Police Militarization Escalates Even As Violence Declines -- And There's A Good Chance It's Going To Get Worse
from the a-mess dept
Since 1990, according to Department of Justice statistics, the United States has become a vastly safer place, at least in terms of violent crime. (Drug crime follows somewhat different trends, though drug use has been dropping over the same time period.) The number of murders dropped to 14,827 in 2012 from 23,438 in 1990. The number of rapes has plummeted to 84,376 from 102,555. The number of robberies, motor-vehicle thefts, assaults — all have seen similarly large declines. And the number of incidents has dropped even though the country has grown.So, instead, we get a very militarized police -- and tons of cases where it is being used in cases that absolutely don't warrant it. At all.
And there’s no evidence that giving police officers the weapons of war has had anything to do with that decline in crime, either, with researchers pegging it to a combination of factors, among them the removal of lead from paint and gasoline, an increase in abortion rates, and improved policing methods.
And here's the really disturbing thing. It may get a lot worse. As Vanity Fair notes, on June 19th, Rep. Alan Grayson had offered up an amendment on the Defense Appropriations bill, which would have limited the militarization of police. And it failed by a wide margin. Included in those voting against it? The guy who represents Ferguson.
The amendment attracted the support of only 62 members, while 355 voted against it (14 didn’t vote). Included among those voting against it was Rep. William Lacy Clay (D), who represents Ferguson. Clay was joined by every senior member of the Democratic Party leadership team, including Reps. Nancy Pelosi (CA), Steny Hoyer (MD), and Assistant Democratic Leader James Clyburn (SC). Democrats did form the bulk of support for the amendment (with 43 votes in favor), with 19 Republicans supporting as well—led by libertarian-conservative Rep. Justin Amash (MI), who lamented that “military-grade equipment . . . shouldn’t be used on the street by state and local police” on his Facebook page.Apparently, arming the police with military equipment has powerful lobbying support. Because why expect people to think about what actually makes sense when there's money and FUD on the line:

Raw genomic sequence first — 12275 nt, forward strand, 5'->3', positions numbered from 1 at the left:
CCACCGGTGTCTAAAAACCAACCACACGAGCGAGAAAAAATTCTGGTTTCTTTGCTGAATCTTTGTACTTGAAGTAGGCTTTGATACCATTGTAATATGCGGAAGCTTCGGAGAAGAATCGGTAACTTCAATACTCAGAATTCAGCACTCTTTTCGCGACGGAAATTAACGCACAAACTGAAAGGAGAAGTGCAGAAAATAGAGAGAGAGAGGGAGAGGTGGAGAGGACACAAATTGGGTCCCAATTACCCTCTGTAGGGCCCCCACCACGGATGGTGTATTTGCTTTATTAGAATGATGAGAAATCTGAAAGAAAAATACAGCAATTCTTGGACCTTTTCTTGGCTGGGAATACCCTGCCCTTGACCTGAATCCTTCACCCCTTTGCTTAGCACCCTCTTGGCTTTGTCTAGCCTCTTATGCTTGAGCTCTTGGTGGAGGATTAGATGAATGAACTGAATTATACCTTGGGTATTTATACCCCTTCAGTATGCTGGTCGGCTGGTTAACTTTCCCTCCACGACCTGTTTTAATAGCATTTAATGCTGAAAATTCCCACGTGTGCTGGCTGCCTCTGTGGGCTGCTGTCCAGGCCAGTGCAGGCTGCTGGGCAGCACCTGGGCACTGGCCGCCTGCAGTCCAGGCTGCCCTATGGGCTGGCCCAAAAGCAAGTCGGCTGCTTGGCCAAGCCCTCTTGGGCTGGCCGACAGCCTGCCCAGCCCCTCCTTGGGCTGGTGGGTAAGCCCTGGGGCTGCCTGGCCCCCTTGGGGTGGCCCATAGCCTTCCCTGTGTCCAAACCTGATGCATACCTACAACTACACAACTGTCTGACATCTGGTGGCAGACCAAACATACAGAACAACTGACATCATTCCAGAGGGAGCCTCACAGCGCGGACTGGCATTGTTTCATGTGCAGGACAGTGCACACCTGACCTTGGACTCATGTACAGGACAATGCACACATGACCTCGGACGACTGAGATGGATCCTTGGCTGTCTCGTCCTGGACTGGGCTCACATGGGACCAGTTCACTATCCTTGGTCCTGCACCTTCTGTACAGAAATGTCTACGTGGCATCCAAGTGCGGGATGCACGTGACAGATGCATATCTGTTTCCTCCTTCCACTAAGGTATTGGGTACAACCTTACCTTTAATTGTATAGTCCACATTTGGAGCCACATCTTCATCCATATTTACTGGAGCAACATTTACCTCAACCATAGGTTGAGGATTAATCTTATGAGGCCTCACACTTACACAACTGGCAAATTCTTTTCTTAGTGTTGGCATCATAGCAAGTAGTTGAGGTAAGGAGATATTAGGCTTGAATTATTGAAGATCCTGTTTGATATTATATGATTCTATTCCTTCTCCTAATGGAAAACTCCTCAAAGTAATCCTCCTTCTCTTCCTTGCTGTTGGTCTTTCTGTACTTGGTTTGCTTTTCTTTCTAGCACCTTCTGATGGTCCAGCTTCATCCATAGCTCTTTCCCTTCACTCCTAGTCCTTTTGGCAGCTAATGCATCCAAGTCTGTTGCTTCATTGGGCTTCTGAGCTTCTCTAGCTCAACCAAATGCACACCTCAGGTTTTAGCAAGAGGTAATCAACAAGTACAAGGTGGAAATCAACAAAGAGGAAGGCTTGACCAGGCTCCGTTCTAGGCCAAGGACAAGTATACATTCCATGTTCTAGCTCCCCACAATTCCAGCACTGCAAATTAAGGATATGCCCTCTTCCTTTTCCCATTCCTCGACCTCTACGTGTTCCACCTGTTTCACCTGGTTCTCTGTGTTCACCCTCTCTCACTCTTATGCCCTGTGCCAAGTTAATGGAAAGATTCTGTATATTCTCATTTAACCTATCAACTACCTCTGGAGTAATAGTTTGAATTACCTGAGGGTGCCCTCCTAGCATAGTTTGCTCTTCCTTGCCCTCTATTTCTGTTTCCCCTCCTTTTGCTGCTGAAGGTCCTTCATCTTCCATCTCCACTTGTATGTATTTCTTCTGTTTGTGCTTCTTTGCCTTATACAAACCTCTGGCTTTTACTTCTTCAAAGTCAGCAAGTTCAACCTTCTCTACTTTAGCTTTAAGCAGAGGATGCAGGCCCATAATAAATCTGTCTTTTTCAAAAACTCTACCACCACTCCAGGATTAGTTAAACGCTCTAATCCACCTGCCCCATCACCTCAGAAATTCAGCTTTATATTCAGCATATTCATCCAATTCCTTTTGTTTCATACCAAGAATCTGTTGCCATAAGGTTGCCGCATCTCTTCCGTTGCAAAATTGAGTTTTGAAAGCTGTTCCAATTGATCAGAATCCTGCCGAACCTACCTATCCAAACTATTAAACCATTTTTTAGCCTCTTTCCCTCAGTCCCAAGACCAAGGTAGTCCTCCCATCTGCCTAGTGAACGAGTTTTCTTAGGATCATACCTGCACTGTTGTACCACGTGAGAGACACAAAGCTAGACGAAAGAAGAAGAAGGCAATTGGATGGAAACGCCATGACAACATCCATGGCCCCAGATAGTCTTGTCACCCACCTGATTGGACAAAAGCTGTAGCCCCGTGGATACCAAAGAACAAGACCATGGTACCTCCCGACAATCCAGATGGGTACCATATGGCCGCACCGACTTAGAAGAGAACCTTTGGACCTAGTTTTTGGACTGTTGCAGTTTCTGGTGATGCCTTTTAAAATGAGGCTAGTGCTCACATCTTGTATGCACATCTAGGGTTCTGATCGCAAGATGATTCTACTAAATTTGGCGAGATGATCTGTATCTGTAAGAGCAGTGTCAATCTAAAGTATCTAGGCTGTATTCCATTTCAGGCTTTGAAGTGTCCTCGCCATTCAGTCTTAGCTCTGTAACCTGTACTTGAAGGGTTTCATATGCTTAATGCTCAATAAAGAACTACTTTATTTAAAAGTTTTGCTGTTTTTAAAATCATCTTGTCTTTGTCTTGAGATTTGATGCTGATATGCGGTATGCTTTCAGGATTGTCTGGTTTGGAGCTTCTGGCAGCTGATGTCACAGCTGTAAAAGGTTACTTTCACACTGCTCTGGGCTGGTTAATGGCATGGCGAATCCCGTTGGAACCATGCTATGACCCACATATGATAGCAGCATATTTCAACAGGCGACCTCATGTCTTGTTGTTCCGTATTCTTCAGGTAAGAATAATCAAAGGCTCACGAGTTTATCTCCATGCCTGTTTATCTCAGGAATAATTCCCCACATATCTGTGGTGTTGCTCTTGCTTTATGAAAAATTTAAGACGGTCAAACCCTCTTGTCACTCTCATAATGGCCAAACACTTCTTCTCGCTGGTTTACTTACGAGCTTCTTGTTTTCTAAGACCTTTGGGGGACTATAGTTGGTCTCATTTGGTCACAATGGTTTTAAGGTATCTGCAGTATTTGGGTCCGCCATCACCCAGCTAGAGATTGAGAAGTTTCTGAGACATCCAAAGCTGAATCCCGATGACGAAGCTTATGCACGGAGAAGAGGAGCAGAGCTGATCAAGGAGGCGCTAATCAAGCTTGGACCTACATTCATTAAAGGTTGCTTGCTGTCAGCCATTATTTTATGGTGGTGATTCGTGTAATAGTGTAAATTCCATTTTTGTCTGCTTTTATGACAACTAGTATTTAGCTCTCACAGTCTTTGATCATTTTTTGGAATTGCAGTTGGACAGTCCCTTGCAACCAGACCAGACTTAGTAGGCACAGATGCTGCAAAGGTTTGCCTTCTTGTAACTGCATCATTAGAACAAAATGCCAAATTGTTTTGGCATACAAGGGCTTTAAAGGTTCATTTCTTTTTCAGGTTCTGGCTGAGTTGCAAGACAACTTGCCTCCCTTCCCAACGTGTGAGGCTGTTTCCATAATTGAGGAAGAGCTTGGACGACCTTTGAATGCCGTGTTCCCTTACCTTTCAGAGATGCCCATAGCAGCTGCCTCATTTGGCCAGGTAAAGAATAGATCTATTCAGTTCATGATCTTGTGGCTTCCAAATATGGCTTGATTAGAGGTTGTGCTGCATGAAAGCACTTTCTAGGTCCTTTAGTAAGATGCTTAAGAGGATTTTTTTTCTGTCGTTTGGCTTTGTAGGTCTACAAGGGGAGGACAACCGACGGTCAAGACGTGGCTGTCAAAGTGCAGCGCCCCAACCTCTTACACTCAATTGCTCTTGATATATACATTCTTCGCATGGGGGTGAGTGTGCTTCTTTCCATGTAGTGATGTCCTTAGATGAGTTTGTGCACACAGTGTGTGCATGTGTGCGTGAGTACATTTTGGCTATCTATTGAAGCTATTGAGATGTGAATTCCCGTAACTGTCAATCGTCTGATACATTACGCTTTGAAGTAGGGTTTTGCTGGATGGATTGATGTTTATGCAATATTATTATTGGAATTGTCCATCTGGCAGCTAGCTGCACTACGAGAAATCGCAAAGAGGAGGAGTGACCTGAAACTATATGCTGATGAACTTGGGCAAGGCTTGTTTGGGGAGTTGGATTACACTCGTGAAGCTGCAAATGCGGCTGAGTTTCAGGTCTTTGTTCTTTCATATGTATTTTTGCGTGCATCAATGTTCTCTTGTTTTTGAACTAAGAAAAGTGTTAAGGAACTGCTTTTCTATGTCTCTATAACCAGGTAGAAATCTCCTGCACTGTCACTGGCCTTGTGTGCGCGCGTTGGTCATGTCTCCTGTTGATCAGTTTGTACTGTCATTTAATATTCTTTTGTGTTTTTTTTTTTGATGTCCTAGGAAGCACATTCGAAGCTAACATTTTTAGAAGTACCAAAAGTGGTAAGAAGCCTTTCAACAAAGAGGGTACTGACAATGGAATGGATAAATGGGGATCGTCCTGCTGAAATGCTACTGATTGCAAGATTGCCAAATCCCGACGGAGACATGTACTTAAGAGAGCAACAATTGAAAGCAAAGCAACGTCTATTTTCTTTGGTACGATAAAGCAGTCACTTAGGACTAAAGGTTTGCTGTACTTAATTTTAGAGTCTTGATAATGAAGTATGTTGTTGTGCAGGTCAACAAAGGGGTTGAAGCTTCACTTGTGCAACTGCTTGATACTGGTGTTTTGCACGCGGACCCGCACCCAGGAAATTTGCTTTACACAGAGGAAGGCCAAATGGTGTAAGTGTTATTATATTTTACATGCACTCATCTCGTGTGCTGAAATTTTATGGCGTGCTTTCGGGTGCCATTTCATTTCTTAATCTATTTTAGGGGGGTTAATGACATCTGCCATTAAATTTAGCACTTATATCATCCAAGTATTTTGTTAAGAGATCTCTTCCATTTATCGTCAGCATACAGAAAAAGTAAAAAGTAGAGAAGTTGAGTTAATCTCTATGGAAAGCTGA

So there's that. And then, let's take things up a notch. Scott Greenfield alerts us to the news that a judge over in Colorado has determined that the Cinemark Theater where James Holmes opened fired on the opening night of the Batman film "The Dark Knight Rises" may have some responsibility because it should have known that such an attack might happen. Despite the fact that there has never been such a shooting in a theater, the judge says that the theater should have been prepared for such a possibility:
Why was there such tremendous opposition to the Grayson-Amash effort? Two very powerful constituencies in Congress may be to blame: the defense industry, and the police lobby.
Take Rep. Clay. He has been all over the news media calling for justice in his district, and demanding an investigation of Brown’s death. Yet like every House member, he is up for re-election every two years, and his fourth-largest donor is the political action committee of the weapons maker Boeing.
That makes absolutely no sense. But the inevitable result, as Greenfield notes, seems to be a lot more militarized police -- and now, private security guards... everywhere. Just in case.
Noting "the grim history of mass shootings and mass killings that have occurred in more recent times," U.S. District Court Judge R. Brooke Jackson ruled that Cinemark — owner of the Century Aurora 16 theater — could have predicted that movie patrons might be targeted for an attack. Jackson's ruling allows 20 lawsuits filed by survivors of the attack or relatives of those killed to proceed toward trial.
"Although theaters had theretofore been spared a mass shooting incident, the patrons of a movie theater are, perhaps even more than students in a school or shoppers in a mall, 'sitting ducks,' " Jackson wrote.
Consider, if what happened in Aurora, the duty of businesses to be prepared for the act of a one-in-a-million crazy. The biggest growth job in America will be armed guard. Every theater will require its own SWAT team, perhaps a MRAP or Bearcat. Office buildings, parks, skating rinks, pretty much anywhere more than three people gather, could be the next target of a madman. They will all need security, armed with the weapons needed to take out any crazy.It is difficult to comprehend how profoundly screwed up all of this is.
Don’t blame the businesses. They’re just trying to cover their foreseeable obligations. Sure, there is almost no chance, almost no possibility whatsoever, that they will be the target of the next insane shooter, but Judge Jackson says it’s still foreseeable. In fact, that no one has ever shot up a skating rink makes it even more foreseeable, by his rationale.